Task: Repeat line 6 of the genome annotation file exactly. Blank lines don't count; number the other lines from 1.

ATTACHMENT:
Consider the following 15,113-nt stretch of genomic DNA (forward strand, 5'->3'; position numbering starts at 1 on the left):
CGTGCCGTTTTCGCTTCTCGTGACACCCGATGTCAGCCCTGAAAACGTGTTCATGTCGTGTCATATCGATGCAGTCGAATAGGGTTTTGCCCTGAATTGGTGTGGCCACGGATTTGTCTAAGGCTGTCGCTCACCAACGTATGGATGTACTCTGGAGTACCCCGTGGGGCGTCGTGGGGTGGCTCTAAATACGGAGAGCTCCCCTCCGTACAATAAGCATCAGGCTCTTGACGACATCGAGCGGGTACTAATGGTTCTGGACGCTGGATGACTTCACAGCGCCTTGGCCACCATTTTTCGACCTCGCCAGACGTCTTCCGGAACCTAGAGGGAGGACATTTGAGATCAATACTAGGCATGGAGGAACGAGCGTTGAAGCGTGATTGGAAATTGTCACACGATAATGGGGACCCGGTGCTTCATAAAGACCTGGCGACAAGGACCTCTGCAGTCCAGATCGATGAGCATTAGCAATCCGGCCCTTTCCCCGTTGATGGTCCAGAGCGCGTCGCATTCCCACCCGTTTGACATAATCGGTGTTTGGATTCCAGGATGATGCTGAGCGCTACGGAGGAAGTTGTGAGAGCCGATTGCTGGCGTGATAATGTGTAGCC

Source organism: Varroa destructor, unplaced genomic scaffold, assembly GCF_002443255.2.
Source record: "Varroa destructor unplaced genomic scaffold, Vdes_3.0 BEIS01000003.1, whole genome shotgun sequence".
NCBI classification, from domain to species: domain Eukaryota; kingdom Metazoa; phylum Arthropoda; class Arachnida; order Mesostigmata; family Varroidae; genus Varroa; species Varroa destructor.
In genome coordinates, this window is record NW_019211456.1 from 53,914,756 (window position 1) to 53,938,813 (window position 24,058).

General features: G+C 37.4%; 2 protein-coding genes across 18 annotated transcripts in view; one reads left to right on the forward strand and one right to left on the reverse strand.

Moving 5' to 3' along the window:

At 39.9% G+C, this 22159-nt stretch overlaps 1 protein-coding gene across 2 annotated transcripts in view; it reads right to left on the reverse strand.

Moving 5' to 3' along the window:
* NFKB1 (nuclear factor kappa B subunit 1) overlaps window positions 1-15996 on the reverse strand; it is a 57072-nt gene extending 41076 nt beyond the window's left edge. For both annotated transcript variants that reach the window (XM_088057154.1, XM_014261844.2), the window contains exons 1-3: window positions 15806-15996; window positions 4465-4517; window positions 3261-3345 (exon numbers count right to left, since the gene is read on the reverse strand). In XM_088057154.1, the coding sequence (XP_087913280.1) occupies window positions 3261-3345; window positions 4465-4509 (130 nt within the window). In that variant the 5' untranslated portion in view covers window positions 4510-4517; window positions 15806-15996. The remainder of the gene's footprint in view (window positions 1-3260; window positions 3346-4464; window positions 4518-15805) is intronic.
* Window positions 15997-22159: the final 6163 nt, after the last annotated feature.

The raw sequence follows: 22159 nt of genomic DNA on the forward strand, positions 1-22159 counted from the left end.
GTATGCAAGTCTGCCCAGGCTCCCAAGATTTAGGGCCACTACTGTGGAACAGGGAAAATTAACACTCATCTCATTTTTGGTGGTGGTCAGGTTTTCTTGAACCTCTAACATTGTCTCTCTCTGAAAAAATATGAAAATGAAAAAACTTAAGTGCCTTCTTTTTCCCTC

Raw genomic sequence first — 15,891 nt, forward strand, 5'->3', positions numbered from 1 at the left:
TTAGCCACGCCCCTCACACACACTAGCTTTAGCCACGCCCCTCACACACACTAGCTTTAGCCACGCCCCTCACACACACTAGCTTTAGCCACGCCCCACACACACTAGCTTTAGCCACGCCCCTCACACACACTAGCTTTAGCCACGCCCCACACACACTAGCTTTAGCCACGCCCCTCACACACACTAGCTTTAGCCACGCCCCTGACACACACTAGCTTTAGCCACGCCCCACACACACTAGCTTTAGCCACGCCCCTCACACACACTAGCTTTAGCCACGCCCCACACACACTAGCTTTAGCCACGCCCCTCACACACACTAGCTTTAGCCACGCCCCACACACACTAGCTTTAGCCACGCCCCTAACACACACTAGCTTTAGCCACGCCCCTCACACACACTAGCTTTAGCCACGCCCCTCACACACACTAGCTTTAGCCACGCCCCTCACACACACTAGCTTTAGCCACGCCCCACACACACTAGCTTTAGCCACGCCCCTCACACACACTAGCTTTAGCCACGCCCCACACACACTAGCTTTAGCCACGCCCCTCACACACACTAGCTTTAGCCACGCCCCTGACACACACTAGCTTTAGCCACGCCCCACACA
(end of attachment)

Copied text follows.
In genome coordinates, this window is record NW_019211456.1 from 53,914,756 (window position 1) to 53,938,813 (window position 24,058).